and curried lentil soup: http://www.acookandageek.com/2012/11/15/curried-lentil-soup/

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    1. Yum, these look awesome! Plus the added challenge of cooking vegetarian is something I’m not sure I would be able to handle well normally, but man that stuff looks good.

      And what a great idea for a blog, too 😀 I totally did not realize you were the Foie Gras to Fear guy. Well done! 🙂

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  2. We’re working to develop our lore to that level. Because there’s so much and it’s all volunteer it of course takes a while but we even have some IG recipes! I mean ones that are tied into culture rather than just the generic ones that we can make via the crafting system. Some of our deity structures (ie god of wine? *nods vigurously*) has the beginnings of blending religion and food into culture as well.

    I’ve toyed around with makin RL and IG recipe crossovers. So far I’m 1/1 on the attempt! I hope to make the effort a published thing some day.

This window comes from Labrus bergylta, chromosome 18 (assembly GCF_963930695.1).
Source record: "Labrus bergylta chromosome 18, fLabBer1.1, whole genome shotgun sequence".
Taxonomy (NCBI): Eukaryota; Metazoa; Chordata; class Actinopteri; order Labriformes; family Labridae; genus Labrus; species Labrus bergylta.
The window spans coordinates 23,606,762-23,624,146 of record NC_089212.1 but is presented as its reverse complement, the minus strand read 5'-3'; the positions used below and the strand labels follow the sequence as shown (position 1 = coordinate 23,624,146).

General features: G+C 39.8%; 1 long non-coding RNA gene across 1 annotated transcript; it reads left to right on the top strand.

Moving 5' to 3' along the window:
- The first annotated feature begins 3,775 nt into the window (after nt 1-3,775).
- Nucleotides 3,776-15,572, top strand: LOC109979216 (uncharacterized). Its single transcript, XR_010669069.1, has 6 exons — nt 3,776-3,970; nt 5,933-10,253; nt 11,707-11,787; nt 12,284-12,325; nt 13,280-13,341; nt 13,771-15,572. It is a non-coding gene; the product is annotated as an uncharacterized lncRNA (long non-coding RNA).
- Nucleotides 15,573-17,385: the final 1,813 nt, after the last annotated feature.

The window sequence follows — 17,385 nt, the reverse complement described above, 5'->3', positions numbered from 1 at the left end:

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    1. 1/1 is still 100%! That is really awesome. I love, love, love the idea of crossing over real life and in game recipes and coming up with things to fit the setting. I usually tend to end up eating pizza while gaming, so I really would love to work in actual meals to games…maybe when I’m running one of my own again and am not just a player!

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      1. Yeah, there was a lot of pizza and other more junkier foods consumed in our earlier days. It was actually the onset of having kids and having gaming pals with health issues that brought food more into focus for me. Silly that it should take that kind of nudging I guess but now it’s really played a part into how I construct both games and lore.